• Keep it simple! Remember, you’re not trying to win the Pulitzer Prize here (unless you are), but you’re just trying to get your idea across - focus on stripping things back to your main points and getting people excited about your concepts.

Step 4. Practice Makes Perfect

One of the best ways to combat your nerves is to be prepared. The better you know your material, the less likely you are to have a total brain freeze. Here are some tips for practicing your presentation:

  • Practice in front of your family at home. If you live alone, sit your pet down on the couch and get them to watch. If anyone is going to tell you what they really think, it’s your cat.
  • Remember that you are presenting in front of a group of interested colleagues, stakeholders or students - not the Spanish Inquisition. If you mess up, stumble over a word, or get a slide in the wrong order, no one is going to crucify you. As long as you can convey your enthusiasm for the project, you’re going to do just fine.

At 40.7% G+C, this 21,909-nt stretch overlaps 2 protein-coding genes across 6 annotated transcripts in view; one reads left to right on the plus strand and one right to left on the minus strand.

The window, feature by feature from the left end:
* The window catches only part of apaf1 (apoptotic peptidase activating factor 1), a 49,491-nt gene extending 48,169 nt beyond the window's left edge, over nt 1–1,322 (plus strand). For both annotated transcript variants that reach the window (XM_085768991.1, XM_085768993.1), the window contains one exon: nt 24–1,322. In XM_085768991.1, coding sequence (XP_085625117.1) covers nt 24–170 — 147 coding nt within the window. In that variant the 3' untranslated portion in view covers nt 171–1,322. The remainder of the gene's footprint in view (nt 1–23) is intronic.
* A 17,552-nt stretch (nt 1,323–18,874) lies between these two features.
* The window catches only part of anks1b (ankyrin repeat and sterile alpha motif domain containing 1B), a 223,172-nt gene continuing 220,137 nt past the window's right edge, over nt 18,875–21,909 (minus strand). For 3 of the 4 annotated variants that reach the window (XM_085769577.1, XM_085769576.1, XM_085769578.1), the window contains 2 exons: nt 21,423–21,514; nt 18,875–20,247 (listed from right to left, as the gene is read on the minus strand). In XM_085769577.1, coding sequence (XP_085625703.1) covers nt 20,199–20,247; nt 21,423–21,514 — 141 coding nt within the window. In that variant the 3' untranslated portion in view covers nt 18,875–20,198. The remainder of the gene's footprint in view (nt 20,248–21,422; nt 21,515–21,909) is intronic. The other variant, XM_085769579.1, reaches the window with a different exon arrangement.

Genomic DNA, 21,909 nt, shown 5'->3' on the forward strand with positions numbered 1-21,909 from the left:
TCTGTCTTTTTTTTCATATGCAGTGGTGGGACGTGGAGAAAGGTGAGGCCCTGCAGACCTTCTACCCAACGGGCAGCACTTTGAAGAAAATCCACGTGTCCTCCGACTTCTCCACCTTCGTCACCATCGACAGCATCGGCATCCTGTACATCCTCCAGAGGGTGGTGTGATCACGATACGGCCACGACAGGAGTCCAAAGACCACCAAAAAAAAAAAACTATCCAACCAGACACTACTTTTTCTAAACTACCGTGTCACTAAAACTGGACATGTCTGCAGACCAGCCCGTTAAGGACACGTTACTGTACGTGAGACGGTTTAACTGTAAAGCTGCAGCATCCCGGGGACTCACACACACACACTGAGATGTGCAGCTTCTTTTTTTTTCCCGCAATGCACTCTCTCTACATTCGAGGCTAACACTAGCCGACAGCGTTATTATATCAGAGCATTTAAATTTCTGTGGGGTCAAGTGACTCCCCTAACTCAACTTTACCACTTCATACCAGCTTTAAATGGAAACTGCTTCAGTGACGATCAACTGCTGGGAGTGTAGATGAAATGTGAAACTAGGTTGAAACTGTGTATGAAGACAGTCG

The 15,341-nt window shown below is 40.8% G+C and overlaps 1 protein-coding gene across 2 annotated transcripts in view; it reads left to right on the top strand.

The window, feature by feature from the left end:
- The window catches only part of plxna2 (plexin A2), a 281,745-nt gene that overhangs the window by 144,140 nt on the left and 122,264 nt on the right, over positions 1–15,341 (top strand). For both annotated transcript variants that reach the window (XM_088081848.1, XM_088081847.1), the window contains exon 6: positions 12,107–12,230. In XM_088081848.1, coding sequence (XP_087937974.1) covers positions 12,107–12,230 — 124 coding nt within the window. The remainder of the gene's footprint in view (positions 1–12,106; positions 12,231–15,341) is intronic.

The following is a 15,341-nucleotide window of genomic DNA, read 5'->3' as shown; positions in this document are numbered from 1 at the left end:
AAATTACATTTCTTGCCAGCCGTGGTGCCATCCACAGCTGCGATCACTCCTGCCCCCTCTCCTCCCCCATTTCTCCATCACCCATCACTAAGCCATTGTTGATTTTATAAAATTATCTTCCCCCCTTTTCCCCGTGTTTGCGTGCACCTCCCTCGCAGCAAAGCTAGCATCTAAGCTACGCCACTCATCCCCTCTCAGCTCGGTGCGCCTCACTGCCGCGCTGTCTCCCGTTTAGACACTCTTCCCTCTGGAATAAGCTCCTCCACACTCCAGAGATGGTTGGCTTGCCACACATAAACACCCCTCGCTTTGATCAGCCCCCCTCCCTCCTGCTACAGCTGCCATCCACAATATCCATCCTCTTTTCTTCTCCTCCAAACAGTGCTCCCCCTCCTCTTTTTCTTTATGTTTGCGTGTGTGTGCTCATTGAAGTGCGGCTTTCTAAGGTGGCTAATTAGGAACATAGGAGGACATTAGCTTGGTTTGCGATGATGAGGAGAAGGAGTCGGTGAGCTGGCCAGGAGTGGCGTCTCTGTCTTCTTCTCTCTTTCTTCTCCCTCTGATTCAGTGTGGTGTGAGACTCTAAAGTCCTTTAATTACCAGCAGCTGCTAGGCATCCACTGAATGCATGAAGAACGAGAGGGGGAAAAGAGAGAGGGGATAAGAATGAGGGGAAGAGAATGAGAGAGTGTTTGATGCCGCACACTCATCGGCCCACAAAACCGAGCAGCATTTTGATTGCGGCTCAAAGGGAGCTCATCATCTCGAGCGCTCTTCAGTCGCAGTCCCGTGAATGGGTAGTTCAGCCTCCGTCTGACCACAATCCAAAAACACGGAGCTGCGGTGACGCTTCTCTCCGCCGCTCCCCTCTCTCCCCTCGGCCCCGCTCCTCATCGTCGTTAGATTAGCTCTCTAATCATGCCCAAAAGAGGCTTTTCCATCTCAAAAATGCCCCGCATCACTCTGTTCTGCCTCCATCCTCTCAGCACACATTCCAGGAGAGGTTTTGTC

• If you turn into a blubbering mess every time you stand up in front of an audience, then perhaps you need some more focused skill-building in public speaking. Joining a debate club, speech competition or toastmasters class will help you perfect your skills. Professional speakers associations in your local area often run workshops for budding public speakers. Go along and learn as much as you can from professionals. The only way to conquer your fear of standing up there is to keep standing up there til it’s not fear anymore.

Step 5. Deliver It Beautifully

Ah, now we come to the hard part; the palm-sweating, floor-staring, uncontrollable-shaking, inarticulate stuttering part. You have to stand up in front of a crowded room and deliver your presentation. Here are some tips to make it a little less painful: